In Costley, we revisited the issue left open by Marr. The suspect had been arrested by a police officer and was being transported in the front seat of the police car to a holding cell. Costley, 175 Md.App. at 97. While stopped at a traffic light, the officer grabbed a Maryland State Police Detention Log form on which he intended to record the suspect's personal information, such as his name, the case number, address, and social security number. Id. According to the officer's testimony at the suppression hearing, the officer asked for the suspect's social security number. Id. The suspect did not acknowledge the officer's question initially. Id. The officer then asked again for the suspect's social security number, at which point the suspect stated, "You have my wallet, don't you?" Id. at 97-98. When the officer responded, "Yes, but why don't you make this easier on both of us and just give me the information I need?, " the suspect responded, "I'm not telling you shit." Id. at 98. Later, after the suspect was placed in the holding cell, the police read him his Miranda rights and obtained a signed waiver form from the suspect, as well as a subsequent statement. Id. As in Marr, the suspect later moved to suppress the statement, and the circuit court denied the suspect's motion. Id. at 99-100. Again, we affirmed. Id. at 109-10.

In analyzing the suspect's claim, we noted that the custodial interrogation requirement of Miranda is "applicable to invocation of a suspect's right to remain silent as well as his or her right to counsel." Id. at 106 (citing Marr, 134 Md.App. at 177). We elaborated that "the language of McNeil suggests that custody, absent interrogation, is insufficient." Costley, 175 Md.App. at 111 (emphasis added). We stated that, under the circumstances, the suspect was not being interrogated when he said, "I'm not telling you shit, " because "[t]he officer's comments might have been unwise, but the comments complained of were not questions and did not relate to the crime." Id. at 107. Therefore, we held that the suspect's Miranda rights had not attached at the time of his comment. Id.

We analyzed the issue of whether the invocation of the right to counsel was made in the context of interrogation after the suspect was taken into custody in Hoerauf, 178 Md.App. At 307. In Hoerauf, patrol officers arrested the suspect and brought him to the police station. Id. at 299. After arriving at the police station, the suspect was handcuffed to a table and fingerprinted, then placed in a holding cell, where he remained for several hours. Id. at 304. The suspect testified at the suppression hearing that, while in the holding cell, he requested several times to call his mother, an attorney. Id. at 304-05. The suspect was subsequently brought into an interrogation room and subjected to questioning by a police detective. Id. at 299, 300 n.5. At the suppression hearing, the detective testified that the suspect "did not want an attorney" while being questioned in the interrogation room. Id. at 303. Furthermore, the suspect himself did not remember whether he requested to speak to his mother or otherwise requested an attorney while inside the interrogation room. Id. at 305. The suppression court denied the suspect's motion. Id. at 312.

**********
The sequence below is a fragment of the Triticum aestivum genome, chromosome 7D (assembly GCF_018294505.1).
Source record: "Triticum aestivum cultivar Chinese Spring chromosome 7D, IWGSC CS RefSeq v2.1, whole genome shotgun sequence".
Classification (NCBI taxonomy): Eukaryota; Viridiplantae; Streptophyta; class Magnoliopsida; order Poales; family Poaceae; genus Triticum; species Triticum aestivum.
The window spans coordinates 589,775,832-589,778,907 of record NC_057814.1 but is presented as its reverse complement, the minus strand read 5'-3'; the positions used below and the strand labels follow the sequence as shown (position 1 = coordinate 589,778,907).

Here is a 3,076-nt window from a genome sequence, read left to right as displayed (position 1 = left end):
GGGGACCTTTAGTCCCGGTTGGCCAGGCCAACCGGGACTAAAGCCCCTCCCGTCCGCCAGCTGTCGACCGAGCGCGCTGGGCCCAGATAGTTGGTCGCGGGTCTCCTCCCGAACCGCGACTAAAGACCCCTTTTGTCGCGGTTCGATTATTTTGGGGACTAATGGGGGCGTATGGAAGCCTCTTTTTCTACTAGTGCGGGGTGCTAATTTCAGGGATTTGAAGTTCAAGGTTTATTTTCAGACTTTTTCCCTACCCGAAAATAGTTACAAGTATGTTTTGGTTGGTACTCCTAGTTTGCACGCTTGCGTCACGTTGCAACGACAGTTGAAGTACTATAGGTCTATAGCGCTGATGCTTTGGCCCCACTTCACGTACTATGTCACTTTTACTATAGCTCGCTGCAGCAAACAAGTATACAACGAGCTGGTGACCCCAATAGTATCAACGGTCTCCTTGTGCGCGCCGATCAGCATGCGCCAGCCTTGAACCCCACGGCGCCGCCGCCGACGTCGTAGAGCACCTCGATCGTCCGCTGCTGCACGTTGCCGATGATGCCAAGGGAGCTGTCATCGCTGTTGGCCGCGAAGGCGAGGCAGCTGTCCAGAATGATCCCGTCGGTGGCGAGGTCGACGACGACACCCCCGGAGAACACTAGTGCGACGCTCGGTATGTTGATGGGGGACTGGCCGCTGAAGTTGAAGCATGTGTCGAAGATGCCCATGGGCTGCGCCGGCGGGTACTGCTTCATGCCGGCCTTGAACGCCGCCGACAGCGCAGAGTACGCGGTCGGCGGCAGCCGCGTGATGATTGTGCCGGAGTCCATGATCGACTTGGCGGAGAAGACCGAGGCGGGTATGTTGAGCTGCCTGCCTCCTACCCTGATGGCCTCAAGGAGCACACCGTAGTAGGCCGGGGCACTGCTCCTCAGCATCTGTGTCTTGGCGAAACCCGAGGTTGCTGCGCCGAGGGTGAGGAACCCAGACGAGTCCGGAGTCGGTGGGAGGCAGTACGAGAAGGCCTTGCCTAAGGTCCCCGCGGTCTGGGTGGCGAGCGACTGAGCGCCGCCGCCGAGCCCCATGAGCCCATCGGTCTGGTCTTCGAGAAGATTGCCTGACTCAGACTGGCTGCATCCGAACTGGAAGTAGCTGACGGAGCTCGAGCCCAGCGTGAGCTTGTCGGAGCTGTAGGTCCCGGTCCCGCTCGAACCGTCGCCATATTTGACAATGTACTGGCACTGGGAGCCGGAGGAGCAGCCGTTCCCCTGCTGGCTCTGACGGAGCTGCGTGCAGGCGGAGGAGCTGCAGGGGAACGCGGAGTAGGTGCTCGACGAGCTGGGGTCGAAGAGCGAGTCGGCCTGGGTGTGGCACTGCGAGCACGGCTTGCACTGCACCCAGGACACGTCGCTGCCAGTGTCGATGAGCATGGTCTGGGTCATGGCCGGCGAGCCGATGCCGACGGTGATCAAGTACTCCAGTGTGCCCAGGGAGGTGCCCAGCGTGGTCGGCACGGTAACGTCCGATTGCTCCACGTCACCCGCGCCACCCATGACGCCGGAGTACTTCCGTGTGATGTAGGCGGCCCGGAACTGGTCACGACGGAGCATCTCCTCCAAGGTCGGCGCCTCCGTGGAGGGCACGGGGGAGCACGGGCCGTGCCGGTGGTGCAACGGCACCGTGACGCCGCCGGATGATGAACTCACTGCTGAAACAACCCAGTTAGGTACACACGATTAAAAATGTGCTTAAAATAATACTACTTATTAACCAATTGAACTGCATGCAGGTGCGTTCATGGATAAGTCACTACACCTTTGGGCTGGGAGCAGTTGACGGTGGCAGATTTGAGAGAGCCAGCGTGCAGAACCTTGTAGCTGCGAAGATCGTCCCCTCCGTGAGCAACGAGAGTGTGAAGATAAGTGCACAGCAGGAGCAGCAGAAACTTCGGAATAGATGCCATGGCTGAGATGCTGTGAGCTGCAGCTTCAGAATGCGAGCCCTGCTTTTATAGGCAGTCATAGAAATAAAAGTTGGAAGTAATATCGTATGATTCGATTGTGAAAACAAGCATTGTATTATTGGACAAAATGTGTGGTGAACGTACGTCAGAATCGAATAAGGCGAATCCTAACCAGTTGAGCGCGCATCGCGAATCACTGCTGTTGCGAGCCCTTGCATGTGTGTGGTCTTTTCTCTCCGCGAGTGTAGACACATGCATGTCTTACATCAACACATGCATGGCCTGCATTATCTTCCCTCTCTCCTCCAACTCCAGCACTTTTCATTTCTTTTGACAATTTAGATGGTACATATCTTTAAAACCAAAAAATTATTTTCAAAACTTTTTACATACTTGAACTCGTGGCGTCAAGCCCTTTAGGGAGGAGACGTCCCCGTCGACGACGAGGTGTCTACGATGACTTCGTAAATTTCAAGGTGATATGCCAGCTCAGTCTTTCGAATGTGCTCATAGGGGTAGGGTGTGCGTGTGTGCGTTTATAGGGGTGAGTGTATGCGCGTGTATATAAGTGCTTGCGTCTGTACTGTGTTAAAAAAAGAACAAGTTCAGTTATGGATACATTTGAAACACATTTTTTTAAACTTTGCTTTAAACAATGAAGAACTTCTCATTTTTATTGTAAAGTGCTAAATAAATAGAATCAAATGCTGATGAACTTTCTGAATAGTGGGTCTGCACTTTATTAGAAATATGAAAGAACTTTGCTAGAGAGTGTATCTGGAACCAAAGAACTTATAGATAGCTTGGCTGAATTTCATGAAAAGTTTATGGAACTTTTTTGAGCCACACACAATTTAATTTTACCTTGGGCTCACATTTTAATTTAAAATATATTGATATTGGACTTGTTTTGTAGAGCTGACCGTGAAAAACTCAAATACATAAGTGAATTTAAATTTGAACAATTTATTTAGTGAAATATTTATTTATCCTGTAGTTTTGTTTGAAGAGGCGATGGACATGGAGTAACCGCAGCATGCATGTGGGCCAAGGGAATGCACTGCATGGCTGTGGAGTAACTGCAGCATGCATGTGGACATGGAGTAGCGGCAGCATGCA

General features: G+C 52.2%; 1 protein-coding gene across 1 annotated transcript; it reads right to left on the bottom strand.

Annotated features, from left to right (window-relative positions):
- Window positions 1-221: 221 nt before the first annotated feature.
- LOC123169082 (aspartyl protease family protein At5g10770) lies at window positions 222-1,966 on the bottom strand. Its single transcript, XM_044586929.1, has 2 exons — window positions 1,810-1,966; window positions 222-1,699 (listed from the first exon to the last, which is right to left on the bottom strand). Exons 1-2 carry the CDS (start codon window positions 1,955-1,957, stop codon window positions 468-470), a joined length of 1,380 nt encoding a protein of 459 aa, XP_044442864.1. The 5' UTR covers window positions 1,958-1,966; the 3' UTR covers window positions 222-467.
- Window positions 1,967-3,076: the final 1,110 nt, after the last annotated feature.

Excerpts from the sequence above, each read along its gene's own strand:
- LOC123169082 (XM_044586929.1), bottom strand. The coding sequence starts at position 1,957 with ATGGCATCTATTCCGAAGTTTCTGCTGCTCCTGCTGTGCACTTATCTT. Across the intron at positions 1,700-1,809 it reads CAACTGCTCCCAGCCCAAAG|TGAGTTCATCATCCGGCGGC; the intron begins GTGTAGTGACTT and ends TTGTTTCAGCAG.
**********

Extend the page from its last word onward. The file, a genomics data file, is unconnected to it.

On appeal, we affirmed the trial court's conclusion that the suspect "did not validly invoke his Fifth Amendment right to counsel prior to giving a statement" to the police. Id. at 318.[8] As we explained:

We come to the same conclusion in the case sub judice as we did in Costley. Assuming that appellant clearly expressed his desire for the assistance of counsel by repeatedly asking to talk to his mother, an attorney, all such requests were made by appellant prior to being placed in the interrogation room and questioned by Detective Sofelkanik. As found by the trial court, and not disputed by appellant, at no time from his entry into the interrogation room until the completion of his statement did appellant ask to speak with his mother, or otherwise request the assistance of counsel. Accordingly, we hold that appellant did not validly invoke his Fifth Amendment right to counsel prior to giving a statement to Detective Sofelkanik.

Id. at 318 (emphasis added). Stated another way, we held that, where the suspect does not invoke his Miranda right after "his entry into the interrogation room, " his prior invocation was not valid, i.e., such invocation was not made in the context of custodial interrogation. Id.

In the case sub judice, we conclude that appellant's Miranda rights had attached by the time that he made the critical comment to Detective Harris and Sergeant McDonald. In contrast to the suspect in Hoerauf, appellant's comment was made after he was placed in the interrogation room and after he began speaking with the police. Although actual interrogation had not yet commenced, because Detective Harris had only a "lay discussion" with, and asked "icebreaker" questions of, appellant up to that point, the interrogation was "imminent." See Marr, 134 Md.App. at 174-75. Appellant had already been arrested and had entered an interrogation room, where he remained in close physical proximity with two police officers. In addition, prior to appellant's comment, the officers told appellant at least three separate times that they would be advising appellant of his Miranda rights. Detective Harris explained: "You have the right to talk to us, you have the right not to talk to us. You have the right to talk to us and stop talking at any time." In short, these circumstances present the "compelling atmosphere"—and its corresponding danger of "inherent compulsion"—that the Miranda prophylaxis was expressly designed to guard against. Id. at 173, 177 (citing Alston, 34 F.3d at 1247). Therefore, we hold that appellant's comment was made "in the context of custodial interrogation, " McNeil, 501 U.S. at 182 n.3, and consequently, appellant could invoke his right to silence under Miranda.